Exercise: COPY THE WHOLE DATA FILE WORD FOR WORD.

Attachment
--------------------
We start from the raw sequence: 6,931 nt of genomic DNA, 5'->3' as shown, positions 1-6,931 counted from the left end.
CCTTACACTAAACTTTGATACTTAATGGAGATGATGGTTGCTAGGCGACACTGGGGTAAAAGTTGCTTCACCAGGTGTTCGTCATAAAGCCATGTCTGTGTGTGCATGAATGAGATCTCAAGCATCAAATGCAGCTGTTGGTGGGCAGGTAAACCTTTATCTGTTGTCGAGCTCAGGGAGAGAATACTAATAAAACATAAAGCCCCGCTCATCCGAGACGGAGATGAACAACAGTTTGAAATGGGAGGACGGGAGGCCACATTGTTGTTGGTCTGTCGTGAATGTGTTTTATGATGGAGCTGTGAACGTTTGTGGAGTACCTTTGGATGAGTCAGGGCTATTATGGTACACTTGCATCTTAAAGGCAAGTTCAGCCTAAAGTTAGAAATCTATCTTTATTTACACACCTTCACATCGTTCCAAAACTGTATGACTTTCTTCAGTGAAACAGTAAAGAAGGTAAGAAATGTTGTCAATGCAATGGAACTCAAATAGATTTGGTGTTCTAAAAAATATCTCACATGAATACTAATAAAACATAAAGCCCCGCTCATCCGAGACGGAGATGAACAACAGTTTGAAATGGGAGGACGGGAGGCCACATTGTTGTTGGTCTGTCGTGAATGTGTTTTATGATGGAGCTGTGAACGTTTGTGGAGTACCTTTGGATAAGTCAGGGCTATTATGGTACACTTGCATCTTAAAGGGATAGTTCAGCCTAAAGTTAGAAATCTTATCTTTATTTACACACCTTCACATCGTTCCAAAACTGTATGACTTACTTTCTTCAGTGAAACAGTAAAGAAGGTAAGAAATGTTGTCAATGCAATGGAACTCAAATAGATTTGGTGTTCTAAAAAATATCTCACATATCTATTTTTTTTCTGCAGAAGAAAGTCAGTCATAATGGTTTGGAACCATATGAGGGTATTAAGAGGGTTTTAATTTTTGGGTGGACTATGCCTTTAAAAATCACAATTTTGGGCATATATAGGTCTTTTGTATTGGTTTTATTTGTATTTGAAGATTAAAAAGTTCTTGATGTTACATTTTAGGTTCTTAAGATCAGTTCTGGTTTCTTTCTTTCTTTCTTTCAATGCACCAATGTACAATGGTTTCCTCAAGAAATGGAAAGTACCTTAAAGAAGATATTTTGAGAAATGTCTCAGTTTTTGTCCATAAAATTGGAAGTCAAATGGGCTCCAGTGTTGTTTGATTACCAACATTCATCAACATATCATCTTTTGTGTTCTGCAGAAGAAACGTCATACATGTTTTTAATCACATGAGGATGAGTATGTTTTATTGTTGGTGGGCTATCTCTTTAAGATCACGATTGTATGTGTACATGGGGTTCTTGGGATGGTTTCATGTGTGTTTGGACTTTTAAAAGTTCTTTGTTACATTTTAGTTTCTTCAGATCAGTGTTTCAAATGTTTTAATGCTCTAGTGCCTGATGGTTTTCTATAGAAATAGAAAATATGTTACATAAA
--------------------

We start from the raw sequence: 6,931 nt of genomic DNA, 5'->3' as shown, positions 1-6,931 counted from the left end.
CCTTACACTAAACTTTGATACTTAATGGAGATGATGGTTGCTAGGCGACACTGGGGTAAAAGTTGCTTCACCAGGTGTTCGTCATAAAGCCATGTCTGTGTGTGCATGAATGAGATCTCAAGCATCAAATGCAGCTGTTGGTGGGCAGGTAAACCTTTATCTGTTGTCGAGCTCAGGGAGAGAATACTAATAAAACATAAAGCCCCGCTCATCCGAGACGGAGATGAACAACAGTTTGAAATGGGAGGACGGGAGGCCACATTGTTGTTGGTCTGTCGTGAATGTGTTTTATGATGGAGCTGTGAACGTTTGTGGAGTACCTTTGGATGAGTCAGGGCTATTATGGTACACTTGCATCTTAAAGGCAAGTTCAGCCTAAAGTTAGAAATCTATCTTTATTTACACACCTTCACATCGTTCCAAAACTGTATGACTTTCTTCAGTGAAACAGTAAAGAAGGTAAGAAATGTTGTCAATGCAATGGAACTCAAATAGATTTGGTGTTCTAAAAAATATCTCACATGAATACTAATAAAACATAAAGCCCCGCTCATCCGAGACGGAGATGAACAACAGTTTGAAATGGGAGGACGGGAGGCCACATTGTTGTTGGTCTGTCGTGAATGTGTTTTATGATGGAGCTGTGAACGTTTGTGGAGTACCTTTGGATAAGTCAGGGCTATTATGGTACACTTGCATCTTAAAGGGATAGTTCAGCCTAAAGTTAGAAATCTTATCTTTATTTACACACCTTCACATCGTTCCAAAACTGTATGACTTACTTTCTTCAGTGAAACAGTAAAGAAGGTAAGAAATGTTGTCAATGCAATGGAACTCAAATAGATTTGGTGTTCTAAAAAATATCTCACATATCTATTTTTTTTCTGCAGAAGAAAGTCAGTCATAATGGTTTGGAACCATATGAGGGTATTAAGAGGGTTTTAATTTTTGGGTGGACTATGCCTTTAAAAATCACAATTTTGGGCATATATAGGTCTTTTGTATTGGTTTTATTTGTATTTGAAGATTAAAAAGTTCTTGATGTTACATTTTAGGTTCTTAAGATCAGTTCTGGTTTCTTTCTTTCTTTCTTTCAATGCACCAATGTACAATGGTTTCCTCAAGAAATGGAAAGTACCTTAAAGAAGATATTTTGAGAAATGTCTCAGTTTTTGTCCATAAAATTGGAAGTCAAATGGGCTCCAGTGTTGTTTGATTACCAACATTCATCAACATATCATCTTTTGTGTTCTGCAGAAGAAACGTCATACATGTTTTTAATCACATGAGGATGAGTATGTTTTATTGTTGGTGGGCTATCTCTTTAAGATCACGATTGTATGTGTACATGGGGTTCTTGGGATGGTTTCATGTGTGTTTGGACTTTTAAAAGTTCTTTGTTACATTTTAGTTTCTTCAGATCAGTGTTTCAAATGTTTTAATGCTCTAGTGCCTGATGGTTTTCTATAGAAATAGAAAATATGTTACATAAA